The International Space Station is a state-of-the-art laboratory where astronauts perform hundreds of important experiments every year — but that does not mean that life on orbit is all work and no play for the outpost's crews.
In between their other assignments, NASA astronauts take part in in-flight educational downlinks with schools around the country, answering students' questions about science, technology, engineering and mathematics (STEM) topics. Some of those exchanges are a source of fun, too!
"For the first time I am going to attempt a triple, so here we go," said Mark Vande Hei, before performing three zero-g somersaults in a row. Currently a member of the Expedition 66 crew, Vande Hei is set to spend a full year, 365 days, aboard the space station.
Vande Hei's orbital acrobats kicks off NASA's list of "The 9 Most Memorable Downlink Moments of 2021," as posted to the agency's STEM YouTube channel.
Not to be outdone — and actually ranking a step ahead — Expedition 65 crewmates Shannon Walker of NASA and Soichi Noguchi of the Japan Aerospace Exploration Agency (JAXA) replied to a young girl's query about whether you can arm wrestle in space by demonstrating just that.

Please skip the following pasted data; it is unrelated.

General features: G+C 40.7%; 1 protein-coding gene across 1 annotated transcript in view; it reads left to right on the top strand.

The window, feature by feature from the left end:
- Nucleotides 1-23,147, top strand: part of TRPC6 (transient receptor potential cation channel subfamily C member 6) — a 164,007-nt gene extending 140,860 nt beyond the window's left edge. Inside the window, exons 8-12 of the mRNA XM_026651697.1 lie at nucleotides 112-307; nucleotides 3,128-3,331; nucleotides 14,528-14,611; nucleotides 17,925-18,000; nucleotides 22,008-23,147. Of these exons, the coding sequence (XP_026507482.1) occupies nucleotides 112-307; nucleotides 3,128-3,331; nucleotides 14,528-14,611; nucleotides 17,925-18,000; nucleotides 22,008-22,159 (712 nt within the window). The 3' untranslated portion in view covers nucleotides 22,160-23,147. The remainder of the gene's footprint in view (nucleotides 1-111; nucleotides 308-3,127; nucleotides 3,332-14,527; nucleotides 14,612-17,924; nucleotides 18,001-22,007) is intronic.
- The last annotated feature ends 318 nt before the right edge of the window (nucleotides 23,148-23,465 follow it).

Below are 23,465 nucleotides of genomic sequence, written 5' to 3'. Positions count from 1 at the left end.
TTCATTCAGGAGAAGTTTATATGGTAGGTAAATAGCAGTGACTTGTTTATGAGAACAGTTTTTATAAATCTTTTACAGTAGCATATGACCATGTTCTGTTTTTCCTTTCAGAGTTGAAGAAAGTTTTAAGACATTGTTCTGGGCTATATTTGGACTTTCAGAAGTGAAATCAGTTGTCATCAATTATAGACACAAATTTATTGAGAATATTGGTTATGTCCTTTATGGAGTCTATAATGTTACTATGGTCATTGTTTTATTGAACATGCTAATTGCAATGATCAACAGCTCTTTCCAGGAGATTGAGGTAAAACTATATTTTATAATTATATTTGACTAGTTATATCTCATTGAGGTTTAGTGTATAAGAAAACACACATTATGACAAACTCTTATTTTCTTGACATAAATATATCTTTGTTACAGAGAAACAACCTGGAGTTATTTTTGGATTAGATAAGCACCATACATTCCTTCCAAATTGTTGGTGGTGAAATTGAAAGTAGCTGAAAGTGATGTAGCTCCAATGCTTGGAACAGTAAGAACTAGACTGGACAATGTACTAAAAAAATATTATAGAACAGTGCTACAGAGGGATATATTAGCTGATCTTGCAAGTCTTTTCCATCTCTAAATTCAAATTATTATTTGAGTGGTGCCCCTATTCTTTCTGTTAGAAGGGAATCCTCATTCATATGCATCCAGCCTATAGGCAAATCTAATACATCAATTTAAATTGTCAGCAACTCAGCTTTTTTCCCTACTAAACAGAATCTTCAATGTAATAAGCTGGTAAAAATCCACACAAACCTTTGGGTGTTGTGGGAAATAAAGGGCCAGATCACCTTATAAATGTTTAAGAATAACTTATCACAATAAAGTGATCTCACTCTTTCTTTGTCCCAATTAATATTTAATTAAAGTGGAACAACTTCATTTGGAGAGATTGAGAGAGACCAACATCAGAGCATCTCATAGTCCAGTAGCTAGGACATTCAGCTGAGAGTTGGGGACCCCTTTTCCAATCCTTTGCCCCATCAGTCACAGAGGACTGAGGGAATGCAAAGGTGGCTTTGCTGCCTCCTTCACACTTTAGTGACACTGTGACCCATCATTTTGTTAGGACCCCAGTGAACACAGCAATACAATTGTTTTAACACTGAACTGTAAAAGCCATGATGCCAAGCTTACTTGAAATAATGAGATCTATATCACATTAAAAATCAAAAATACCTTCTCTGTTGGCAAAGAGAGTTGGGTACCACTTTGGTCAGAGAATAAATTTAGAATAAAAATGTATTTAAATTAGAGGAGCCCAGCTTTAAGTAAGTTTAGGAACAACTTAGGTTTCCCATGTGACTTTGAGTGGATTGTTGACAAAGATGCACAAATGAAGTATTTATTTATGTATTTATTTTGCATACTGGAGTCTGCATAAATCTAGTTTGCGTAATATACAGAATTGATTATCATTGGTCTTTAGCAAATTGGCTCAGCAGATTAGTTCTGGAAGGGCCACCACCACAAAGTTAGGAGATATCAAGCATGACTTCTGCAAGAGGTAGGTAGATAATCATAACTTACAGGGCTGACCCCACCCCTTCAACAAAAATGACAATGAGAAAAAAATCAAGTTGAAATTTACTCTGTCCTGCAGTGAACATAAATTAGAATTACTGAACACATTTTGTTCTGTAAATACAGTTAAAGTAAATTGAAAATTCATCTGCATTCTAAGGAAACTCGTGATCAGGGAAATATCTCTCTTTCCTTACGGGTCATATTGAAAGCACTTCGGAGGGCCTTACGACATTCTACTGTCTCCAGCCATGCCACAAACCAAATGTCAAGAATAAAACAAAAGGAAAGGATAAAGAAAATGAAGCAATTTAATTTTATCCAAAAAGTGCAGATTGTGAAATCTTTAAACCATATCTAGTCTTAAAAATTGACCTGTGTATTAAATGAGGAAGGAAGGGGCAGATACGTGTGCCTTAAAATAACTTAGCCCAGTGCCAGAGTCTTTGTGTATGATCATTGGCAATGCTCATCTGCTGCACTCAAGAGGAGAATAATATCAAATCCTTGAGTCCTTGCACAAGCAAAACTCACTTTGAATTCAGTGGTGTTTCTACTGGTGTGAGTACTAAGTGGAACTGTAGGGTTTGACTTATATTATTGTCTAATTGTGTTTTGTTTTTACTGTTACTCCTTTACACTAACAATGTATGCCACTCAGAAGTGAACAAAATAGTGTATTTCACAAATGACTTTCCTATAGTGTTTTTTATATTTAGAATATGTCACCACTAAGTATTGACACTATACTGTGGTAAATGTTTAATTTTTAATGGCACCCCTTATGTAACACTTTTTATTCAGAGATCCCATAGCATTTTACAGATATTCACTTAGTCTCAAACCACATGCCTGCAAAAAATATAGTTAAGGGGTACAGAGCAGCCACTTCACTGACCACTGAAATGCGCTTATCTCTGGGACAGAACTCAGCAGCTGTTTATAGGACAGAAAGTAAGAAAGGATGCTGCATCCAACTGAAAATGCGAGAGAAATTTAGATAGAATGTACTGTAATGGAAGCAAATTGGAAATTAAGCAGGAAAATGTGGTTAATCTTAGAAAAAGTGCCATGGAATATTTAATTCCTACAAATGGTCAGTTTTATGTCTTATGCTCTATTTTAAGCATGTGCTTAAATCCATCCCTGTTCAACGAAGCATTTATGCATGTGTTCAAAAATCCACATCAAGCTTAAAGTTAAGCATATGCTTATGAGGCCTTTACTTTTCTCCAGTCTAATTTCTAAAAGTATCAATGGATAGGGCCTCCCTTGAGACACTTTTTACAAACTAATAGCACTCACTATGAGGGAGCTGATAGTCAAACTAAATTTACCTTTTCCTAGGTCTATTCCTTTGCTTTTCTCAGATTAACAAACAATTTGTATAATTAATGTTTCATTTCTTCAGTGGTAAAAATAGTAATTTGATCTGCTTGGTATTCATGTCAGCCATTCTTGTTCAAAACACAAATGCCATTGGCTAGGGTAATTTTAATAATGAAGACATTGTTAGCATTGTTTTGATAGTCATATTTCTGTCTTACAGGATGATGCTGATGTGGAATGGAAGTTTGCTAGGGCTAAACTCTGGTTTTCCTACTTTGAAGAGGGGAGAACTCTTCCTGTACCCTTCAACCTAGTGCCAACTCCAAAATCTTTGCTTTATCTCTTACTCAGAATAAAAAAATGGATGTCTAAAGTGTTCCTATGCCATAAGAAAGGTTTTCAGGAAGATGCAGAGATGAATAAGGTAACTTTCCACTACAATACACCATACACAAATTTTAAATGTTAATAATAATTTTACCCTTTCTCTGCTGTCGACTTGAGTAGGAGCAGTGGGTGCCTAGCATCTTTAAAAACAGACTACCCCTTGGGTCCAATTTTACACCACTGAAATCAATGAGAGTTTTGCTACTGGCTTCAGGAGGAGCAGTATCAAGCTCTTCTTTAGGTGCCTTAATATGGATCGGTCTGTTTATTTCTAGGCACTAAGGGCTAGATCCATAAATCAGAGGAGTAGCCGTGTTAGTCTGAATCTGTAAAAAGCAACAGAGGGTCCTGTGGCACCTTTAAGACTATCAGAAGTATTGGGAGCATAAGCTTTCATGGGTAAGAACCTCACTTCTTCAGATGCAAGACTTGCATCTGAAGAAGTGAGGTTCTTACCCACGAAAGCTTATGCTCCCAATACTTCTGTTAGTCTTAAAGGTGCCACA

"That's a great question!" said Noguchi. "I am ready to fight today with Shannon, so I give you the arm wresting in space!"
Guess who won?
Not all of the moments on NASA's list were feats of physical prowess. SpaceX Crew-1 pilot Victor Glover shared his thoughts on extraterrestrial gardening to rank sixth, while Crew-2 crewmates Shane Kimbrough and Megan McArthur likened the smell of space to a popular fast food sandwich to come in fifth.
"Maybe we're just really hungry…" said Kimbrough with a laugh.
Kimbrough and McArthur reunite for spot number 4, this time joined by Thomas Pesquet of the European Space Agency (ESA) for a bit of space food show and tell.
Number 3 involves Expedition 64 crewmates Walker and Kate Rubins sharing hair care tips, while the penultimate place goes to Vande Hei (joined by Pesquet) for account of the strange-but-sparkly weather on Jupiter.
So who and what ranks number 1? You will have to watch the video to find out, but suffice to say they have a ball (or two) when answering!
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Robert Pearlman is a space historian, journalist and the founder and editor of collectSPACE.com, an online publication and community devoted to space history with a particular focus on how and where space exploration intersects with pop culture. Pearlman is also a contributing writer for Space.com and co-author of "Space Stations: The Art, Science, and Reality of Working in Space” published by Smithsonian Books in 2018. He previously developed online content for the National Space Society and Apollo 11 moonwalker Buzz Aldrin, helped establish the space tourism company Space Adventures and currently serves on the History Committee of the American Astronautical Society, the advisory committee for The Mars Generation and leadership board of For All Moonkind. In 2009, he was inducted into the U.S. Space Camp Hall of Fame in Huntsville, Alabama. In 2021, he was honored by the American Astronautical Society with the Ordway Award for Sustained Excellence in Spaceflight History.